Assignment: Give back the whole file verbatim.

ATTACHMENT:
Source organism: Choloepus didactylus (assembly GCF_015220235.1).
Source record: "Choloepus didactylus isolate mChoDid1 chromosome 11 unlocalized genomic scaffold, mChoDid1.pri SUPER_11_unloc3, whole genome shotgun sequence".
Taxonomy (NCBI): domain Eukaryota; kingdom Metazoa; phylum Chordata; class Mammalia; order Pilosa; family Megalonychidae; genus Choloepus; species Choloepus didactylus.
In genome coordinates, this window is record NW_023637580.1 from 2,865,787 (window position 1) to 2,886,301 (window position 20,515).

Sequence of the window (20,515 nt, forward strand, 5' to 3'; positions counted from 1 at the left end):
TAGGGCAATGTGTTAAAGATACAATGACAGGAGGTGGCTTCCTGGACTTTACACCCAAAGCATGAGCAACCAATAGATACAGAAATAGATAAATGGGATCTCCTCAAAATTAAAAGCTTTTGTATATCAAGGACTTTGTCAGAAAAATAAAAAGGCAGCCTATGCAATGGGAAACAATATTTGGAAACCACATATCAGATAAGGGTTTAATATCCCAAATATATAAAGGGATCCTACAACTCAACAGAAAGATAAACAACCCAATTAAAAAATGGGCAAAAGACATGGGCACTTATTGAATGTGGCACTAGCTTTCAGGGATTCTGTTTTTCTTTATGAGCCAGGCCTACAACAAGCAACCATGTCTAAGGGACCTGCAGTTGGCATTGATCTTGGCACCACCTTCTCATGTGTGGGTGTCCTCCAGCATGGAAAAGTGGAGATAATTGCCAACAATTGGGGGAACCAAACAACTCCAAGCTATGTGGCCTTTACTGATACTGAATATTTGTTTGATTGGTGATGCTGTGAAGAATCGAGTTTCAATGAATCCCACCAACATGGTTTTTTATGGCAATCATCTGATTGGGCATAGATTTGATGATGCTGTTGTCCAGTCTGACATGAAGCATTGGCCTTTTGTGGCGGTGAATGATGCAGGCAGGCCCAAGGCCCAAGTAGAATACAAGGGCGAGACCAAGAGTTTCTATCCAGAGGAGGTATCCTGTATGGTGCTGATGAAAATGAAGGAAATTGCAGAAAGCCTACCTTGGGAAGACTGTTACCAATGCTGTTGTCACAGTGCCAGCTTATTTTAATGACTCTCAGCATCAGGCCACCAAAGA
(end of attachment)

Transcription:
Source organism: Choloepus didactylus (assembly GCF_015220235.1).
Source record: "Choloepus didactylus isolate mChoDid1 chromosome 11 unlocalized genomic scaffold, mChoDid1.pri SUPER_11_unloc3, whole genome shotgun sequence".
Taxonomy (NCBI): domain Eukaryota; kingdom Metazoa; phylum Chordata; class Mammalia; order Pilosa; family Megalonychidae; genus Choloepus; species Choloepus didactylus.
In genome coordinates, this window is record NW_023637580.1 from 2,865,787 (window position 1) to 2,886,301 (window position 20,515).

Sequence of the window (20,515 nt, forward strand, 5' to 3'; positions counted from 1 at the left end):
TAGGGCAATGTGTTAAAGATACAATGACAGGAGGTGGCTTCCTGGACTTTACACCCAAAGCATGAGCAACCAATAGATACAGAAATAGATAAATGGGATCTCCTCAAAATTAAAAGCTTTTGTATATCAAGGACTTTGTCAGAAAAATAAAAAGGCAGCCTATGCAATGGGAAACAATATTTGGAAACCACATATCAGATAAGGGTTTAATATCCCAAATATATAAAGGGATCCTACAACTCAACAGAAAGATAAACAACCCAATTAAAAAATGGGCAAAAGACATGGGCACTTATTGAATGTGGCACTAGCTTTCAGGGATTCTGTTTTTCTTTATGAGCCAGGCCTACAACAAGCAACCATGTCTAAGGGACCTGCAGTTGGCATTGATCTTGGCACCACCTTCTCATGTGTGGGTGTCCTCCAGCATGGAAAAGTGGAGATAATTGCCAACAATTGGGGGAACCAAACAACTCCAAGCTATGTGGCCTTTACTGATACTGAATATTTGTTTGATTGGTGATGCTGTGAAGAATCGAGTTTCAATGAATCCCACCAACATGGTTTTTTATGGCAATCATCTGATTGGGCATAGATTTGATGATGCTGTTGTCCAGTCTGACATGAAGCATTGGCCTTTTGTGGCGGTGAATGATGCAGGCAGGCCCAAGGCCCAAGTAGAATACAAGGGCGAGACCAAGAGTTTCTATCCAGAGGAGGTATCCTGTATGGTGCTGATGAAAATGAAGGAAATTGCAGAAAGCCTACCTTGGGAAGACTGTTACCAATGCTGTTGTCACAGTGCCAGCTTATTTTAATGACTCTCAGCATCAGGCCACCAAAGA